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Exposing the Columbus Myth by following the horse

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posted on Jul, 18 2005 @ 04:22 PM
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Hello all,

bc] Were Columbus's voyages to the Americas a diversion to keep Europe's eyes away from what was really happening?

Exposing the Columbus Myth by following the horse

Before you make any decisions there's an interesting article about the pre-Columbian horse in California.

cs
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posted on Jul, 18 2005 @ 04:40 PM
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Loved this post. The second link tells the science of it. Sounds like they were quite impressed with the horse and burro.

Maybe some indigenous nomads rode them up from Mexico.

The Norse were thought to have cut timber in Newfoundland and Labrador. Wonder if they ever shipped in some ponies for the heavy lifting? No records of it...



posted on Jul, 19 2005 @ 12:40 AM
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The only problem is documentation. The earliest known documentation of the discovery and trade in North America was around 1000AD.



posted on Jul, 19 2005 @ 08:49 AM
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Hello Frosty and all,

Regarding Exposing the Columbus Myth by following the horse

Frosty commented] The only problem is documentation.

bc] We can never know what actually took place during the tumulus times of the Dark Ages and the Spanish Inquisition that dominated the times of Columbus .. so [other than the matters of the ships, and the Arabs and Chinese which are historically accurate] I phrased it as a "probability. "Saying at the end:


When nothing makes sense about Columbus discovering America, and when nothing makes sense of orthodoxy's insistence. The horse is something to think about!


I've raised horses too long to believe the "they got away" story!

bc
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posted on Jul, 19 2005 @ 10:58 AM
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There's a lot of things that need to be explained, so perhaps you can address these:

* ancient rock art shows no pictures of horses in the Americas (though they do in Europe.) After the Europeans brought horses, then rock art beings to show horses and riders.

* no modern horse bones found until the 1500's and beyond, though we have plenty of deer bone and rat bones and mouse bones and squirrel bones and bison bones (one site I worked on had lots of bones of game animals dating from 1000 BC... but not a single horse. And they're big, and kind of hard to miss.)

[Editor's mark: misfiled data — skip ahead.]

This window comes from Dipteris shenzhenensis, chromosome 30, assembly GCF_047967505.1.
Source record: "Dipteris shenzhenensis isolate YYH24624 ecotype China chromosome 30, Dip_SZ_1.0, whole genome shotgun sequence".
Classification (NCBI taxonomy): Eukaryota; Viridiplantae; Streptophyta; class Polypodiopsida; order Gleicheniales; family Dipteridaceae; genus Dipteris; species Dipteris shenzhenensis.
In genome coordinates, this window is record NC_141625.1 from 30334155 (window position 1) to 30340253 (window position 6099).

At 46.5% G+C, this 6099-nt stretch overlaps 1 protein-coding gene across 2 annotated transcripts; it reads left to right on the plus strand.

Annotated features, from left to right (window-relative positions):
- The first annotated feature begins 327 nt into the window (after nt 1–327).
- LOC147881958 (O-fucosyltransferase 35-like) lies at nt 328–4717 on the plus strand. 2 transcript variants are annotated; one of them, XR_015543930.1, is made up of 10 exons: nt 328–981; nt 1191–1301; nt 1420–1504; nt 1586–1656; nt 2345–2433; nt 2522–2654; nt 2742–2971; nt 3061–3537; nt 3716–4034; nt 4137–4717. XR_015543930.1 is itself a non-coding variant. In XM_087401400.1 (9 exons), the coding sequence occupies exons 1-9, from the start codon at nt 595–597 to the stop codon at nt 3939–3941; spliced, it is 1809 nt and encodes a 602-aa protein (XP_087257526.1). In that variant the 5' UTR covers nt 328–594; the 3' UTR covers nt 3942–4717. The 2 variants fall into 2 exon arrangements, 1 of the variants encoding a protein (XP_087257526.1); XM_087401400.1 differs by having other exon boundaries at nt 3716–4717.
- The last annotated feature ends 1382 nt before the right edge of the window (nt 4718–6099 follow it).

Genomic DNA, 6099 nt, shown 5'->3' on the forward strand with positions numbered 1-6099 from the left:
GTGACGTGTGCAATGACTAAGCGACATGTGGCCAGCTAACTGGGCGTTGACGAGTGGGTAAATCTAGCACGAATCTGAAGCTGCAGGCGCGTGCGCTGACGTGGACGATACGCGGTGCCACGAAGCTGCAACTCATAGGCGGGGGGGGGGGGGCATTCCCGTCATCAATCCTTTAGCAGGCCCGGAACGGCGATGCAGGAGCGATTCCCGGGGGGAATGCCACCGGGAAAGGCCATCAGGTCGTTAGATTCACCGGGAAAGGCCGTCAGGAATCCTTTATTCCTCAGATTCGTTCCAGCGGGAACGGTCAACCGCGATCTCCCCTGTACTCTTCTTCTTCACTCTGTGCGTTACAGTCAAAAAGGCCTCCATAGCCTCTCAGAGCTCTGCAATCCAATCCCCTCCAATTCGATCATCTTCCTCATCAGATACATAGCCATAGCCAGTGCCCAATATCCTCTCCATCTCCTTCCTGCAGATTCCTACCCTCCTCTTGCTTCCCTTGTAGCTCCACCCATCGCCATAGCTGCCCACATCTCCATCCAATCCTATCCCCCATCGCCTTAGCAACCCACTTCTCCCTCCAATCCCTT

* no Native language word for horse until Euorpeans show up. In areas where people walked in to talk to natives, there's no word for horse.

* reports of natives being terrified at the sight of horses.

* no gear designed for horses (though there's plenty of traces of gear for dogs (like travios and so forth)

* no ancient clothing of horse hide though there's plenty of hides of other animals.

* no use of horsehair for thread or other uses before Europeans show up.

* why the notion of three ships was used when Columbus and others didn't start bringing horses over until his second voyage (with 17 ships, not three):
www.cdli.ca...

* why the data for the other conquistadors is discounted (they also brought Andalusian type horses) and arrived in much greater numbers shortly after Columbus did (Cortez and Pisaro, who brought horses AND wagons among other things):
www.ucalgary.ca...

* why De Soto, the horseman, who arrived in 1539 with horses and 600 men isn't figured into this:
www2.worldbook.com.../explorers&page=html/newworld_spanish_other.html&direct=yes

* why you think that if someone was building a permanent settlement (purpose of the early voyages after conquest), they would NOT bring over mares *and* stallions.

* how they'd manage a voyage with a bunch of cranky stallions in close quarters (wouldn't geldings and mares have done better, with only the leader riding the high-status stallions?)

* why the new native American horse looks more like the Andalusian ancestors and Arab -based thoroughbred stock (including genetically) than it does the short-maned Asian horse available and used during the great Chinese voyages?
www.ialha.org...


(FYI for everyone else: Chinese horses BEFORE the advent of the Westerners were very distinctive-looking animal -- Przewalski Horse.
www.imh.org...

Some Indian/Arab stock mixing was introduced in India and there was some mixing of breeds after the 1200's. In general, though, breeds in China and Japan stayed quite small:
www.imh.org...

More recent Asian breeds like the Yili horse developed from crossbreeding with other stock (Russian, etc):